Data crunch reveals untold stories of Toronto’s WW2 fallen

Collaborative community news site dug through the City of
Toronto’s archives for information about local soldiers killed during
World War 2. After crunching the data, they found a wealth of untold

During the war, newspaper ads instructed citizens to send in the names of Torontonians killed in battle. The city of Toronto compiled each soldier’s info on a typed index card. In the end, 3,224 cards — enough to fill 12 boxes — were filed in the city’s archives.

Earlier this year journalist Patrick Cain (the man behind the Toronto Star‘s “map of the week” blog) filed an access-to-information request and subsequently paid many visits to the archives to enter each card’s details, including the address of next-of-kin, into his laptop. He writes that “It turned out that I was committed to what ended up being 55 hours of data entry, working steadily through box after box. Letters and scraps of personal information were a helpful reminder that I was dealing with records of real people, and that the grief over their deaths had once been fresh, and in some cases life-destroying.”

Cain geocoded each address and turned the mound of data into an interactive map dubbed The Poppy File. The effect is a bit unsettling: thousands of poppies overlay a Google map of the city, each one representing the next-of-kin address of a fallen solider. I checked out my neighbourhood and found dozens of poppies, effectively turning the nameless dead into, well, neighbours. How many of my neighbours are currently serving in the war in Afghanistan?

Click on a poppy at random — say 249 Richmond ST. W — and learn that William Manzel, rank Able Seaman, died on February 10, 1942 aboard the SS Victoilite. Army sergeant Joesph Douglas of the Royal Hamilton Light Infantry died in France on July 22, 1944 — his next of kin lived on 10 Victor Ave in Toronto. Each poppy also links to the soldier’s entry in the Commonwealth War Graves Commission, which tells me that Manzel was 21 when he died and is buried in the Halifax Memorial Cemetary.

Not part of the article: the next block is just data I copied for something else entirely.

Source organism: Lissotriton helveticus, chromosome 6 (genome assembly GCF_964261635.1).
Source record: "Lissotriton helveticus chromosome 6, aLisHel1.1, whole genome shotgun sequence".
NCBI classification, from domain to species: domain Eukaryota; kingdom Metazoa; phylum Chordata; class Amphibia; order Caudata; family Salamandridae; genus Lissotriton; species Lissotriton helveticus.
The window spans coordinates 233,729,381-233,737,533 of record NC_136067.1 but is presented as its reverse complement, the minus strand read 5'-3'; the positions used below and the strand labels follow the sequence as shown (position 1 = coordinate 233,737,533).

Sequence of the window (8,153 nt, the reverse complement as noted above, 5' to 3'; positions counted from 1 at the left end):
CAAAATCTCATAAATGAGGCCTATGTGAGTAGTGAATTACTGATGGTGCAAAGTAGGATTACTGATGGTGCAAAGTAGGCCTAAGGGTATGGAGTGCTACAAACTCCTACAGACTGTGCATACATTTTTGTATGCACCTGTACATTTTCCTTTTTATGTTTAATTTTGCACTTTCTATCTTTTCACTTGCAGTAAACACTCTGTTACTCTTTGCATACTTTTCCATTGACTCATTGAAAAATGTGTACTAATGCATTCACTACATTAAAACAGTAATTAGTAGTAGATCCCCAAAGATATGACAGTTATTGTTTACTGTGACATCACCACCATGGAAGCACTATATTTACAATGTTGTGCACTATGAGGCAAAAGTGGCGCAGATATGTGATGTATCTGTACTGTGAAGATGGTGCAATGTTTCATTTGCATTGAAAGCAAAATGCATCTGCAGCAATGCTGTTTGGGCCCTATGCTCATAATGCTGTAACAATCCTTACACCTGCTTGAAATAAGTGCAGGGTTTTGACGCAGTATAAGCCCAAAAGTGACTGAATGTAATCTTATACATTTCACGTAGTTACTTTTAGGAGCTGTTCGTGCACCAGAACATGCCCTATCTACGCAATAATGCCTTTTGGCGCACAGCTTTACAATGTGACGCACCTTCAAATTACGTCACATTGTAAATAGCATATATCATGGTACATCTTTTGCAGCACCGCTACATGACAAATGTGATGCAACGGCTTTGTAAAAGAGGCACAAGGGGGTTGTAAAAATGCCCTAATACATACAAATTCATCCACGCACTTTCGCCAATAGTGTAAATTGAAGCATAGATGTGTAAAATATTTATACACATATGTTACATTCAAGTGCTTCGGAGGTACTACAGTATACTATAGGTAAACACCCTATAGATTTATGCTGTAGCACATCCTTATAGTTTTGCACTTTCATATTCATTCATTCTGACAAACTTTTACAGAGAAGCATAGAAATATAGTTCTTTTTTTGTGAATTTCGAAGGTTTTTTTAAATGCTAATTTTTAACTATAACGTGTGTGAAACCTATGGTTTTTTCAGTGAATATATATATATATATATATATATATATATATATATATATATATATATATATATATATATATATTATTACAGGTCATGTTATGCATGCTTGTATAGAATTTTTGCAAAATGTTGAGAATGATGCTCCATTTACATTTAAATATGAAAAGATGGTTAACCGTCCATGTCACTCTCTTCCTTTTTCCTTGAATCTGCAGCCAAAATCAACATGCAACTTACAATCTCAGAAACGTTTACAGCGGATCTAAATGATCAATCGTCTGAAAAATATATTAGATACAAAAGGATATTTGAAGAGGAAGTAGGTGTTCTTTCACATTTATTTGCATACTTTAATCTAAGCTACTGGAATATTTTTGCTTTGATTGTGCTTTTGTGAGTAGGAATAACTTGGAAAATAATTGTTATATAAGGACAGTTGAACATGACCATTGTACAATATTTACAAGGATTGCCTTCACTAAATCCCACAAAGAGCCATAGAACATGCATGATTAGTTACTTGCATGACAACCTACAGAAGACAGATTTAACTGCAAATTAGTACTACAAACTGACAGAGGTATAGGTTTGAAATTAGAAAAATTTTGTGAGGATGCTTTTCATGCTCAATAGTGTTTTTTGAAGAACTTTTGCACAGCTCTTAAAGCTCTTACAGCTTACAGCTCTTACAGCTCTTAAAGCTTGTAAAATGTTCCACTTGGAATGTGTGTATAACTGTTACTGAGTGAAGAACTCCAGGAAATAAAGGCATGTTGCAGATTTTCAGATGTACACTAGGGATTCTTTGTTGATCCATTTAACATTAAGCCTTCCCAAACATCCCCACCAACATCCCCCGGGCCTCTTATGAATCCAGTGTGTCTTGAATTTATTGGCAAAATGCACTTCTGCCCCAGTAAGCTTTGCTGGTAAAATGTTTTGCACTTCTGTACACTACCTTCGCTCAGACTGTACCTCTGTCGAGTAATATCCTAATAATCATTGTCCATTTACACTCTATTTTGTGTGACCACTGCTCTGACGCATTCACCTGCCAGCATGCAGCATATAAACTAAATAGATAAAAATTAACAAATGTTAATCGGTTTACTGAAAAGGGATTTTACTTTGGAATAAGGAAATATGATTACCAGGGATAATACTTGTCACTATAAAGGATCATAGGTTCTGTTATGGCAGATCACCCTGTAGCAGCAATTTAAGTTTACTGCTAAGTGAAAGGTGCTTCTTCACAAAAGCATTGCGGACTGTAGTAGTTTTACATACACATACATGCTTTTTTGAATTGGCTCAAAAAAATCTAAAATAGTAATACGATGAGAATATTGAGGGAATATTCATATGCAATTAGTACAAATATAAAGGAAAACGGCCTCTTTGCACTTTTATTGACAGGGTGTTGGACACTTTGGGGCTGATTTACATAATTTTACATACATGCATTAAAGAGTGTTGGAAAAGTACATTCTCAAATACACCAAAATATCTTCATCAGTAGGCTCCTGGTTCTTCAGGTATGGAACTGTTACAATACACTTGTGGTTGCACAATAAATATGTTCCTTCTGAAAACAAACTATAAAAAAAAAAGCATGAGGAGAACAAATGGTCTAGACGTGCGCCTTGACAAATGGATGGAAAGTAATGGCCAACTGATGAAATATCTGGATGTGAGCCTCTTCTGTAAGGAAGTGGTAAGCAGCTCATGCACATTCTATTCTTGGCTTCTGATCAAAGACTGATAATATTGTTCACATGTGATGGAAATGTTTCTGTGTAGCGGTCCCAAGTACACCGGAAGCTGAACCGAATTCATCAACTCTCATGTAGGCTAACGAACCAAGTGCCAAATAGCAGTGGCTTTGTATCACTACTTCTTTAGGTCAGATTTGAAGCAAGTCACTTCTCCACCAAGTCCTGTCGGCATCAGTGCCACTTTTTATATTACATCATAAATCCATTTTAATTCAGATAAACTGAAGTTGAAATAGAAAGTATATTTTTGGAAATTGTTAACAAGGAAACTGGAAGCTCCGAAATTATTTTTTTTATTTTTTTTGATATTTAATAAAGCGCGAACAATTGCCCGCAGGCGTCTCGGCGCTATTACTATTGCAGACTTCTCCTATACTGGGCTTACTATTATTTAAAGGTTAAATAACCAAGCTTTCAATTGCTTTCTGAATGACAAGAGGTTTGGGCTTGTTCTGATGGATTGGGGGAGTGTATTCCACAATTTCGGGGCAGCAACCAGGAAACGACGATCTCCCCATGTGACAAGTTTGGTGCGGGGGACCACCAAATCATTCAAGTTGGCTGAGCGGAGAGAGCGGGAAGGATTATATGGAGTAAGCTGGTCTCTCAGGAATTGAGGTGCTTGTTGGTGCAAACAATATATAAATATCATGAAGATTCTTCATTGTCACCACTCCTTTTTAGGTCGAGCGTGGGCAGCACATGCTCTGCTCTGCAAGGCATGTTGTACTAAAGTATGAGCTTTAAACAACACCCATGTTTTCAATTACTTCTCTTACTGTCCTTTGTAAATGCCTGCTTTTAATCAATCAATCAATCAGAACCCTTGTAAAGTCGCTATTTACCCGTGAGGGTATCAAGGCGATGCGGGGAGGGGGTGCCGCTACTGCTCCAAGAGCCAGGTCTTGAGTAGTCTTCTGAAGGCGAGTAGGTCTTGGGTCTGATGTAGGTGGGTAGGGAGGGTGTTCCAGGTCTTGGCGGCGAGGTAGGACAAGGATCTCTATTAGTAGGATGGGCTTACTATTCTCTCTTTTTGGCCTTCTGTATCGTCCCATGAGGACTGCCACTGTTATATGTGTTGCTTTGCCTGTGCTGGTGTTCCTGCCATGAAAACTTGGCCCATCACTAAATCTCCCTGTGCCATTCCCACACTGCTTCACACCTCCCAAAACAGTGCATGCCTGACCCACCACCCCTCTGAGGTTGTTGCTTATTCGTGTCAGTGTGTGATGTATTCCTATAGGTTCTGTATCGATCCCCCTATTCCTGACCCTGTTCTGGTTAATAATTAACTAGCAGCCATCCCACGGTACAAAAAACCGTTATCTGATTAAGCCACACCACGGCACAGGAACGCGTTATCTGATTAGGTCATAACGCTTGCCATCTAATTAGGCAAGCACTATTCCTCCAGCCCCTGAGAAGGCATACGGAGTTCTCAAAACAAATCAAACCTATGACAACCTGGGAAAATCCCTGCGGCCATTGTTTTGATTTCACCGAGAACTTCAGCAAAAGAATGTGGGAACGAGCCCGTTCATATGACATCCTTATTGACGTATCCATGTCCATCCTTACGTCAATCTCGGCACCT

So why The Poppy File? Cain writes:

“A map overlay joins two kinds of knowledge: our existing picture of the familiar city and some new knowledge superimposed on it. Overlays can take many forms but one of the most powerful, and sometimes disorienting, kinds has to do with history. (The author Simon Schama wrote that the attraction of history for him was in the intersection of the familiar and the unfamiliar.)”

Some poppies represent more than one solider, which means that household lost more than one person. And as the data is reorganized, stories start to emerge. Cain explains:

“The map is an exercise in recovered local memory. For example, it must have been well known in the neighbourhood west of Queen St. and Spadina Ave. that five local men had died at Dieppe but that experience is hard to reconstruct now except through this kind of project. One was from Cameron St., one from Vanauley St. and three from Augusta St., numbers 20, 26 and 44.” 

That some of the addresses listed no longer exist gives “a quick tour of how dramatically parts of Toronto were redeveloped after the war,” he writes.

“From the spreadsheet, we ordered the full service files of four people, which led to the stories that OpenFile‘s Jane Armstrong will share this week:

    -Private Frank Egerton, killed in Italy, and his brother Sergeant George Egerton, killed at Caen in Normandy. They lived at 8 Foxley St., near Ossington Ave. south of Dundas St. W. A third brother, also in the infantry, survived the war.
    -Army Lance-Corporal Kenneth Jackson, whose widow lived at 356 Jones Ave., north of Gerrard St. E. Jackson was captured at Hong Kong and survived years in a Japanese prison camp only to die, weakened by malnutrition, on the American ship taking him home.
    -Naval telegraphist Gregory Clancy, from 72 Woodside Ave., near Runnymede Rd. and Annette St., killed as HMCS Esquimalt was torpedoed off Halifax toward the end of the war.”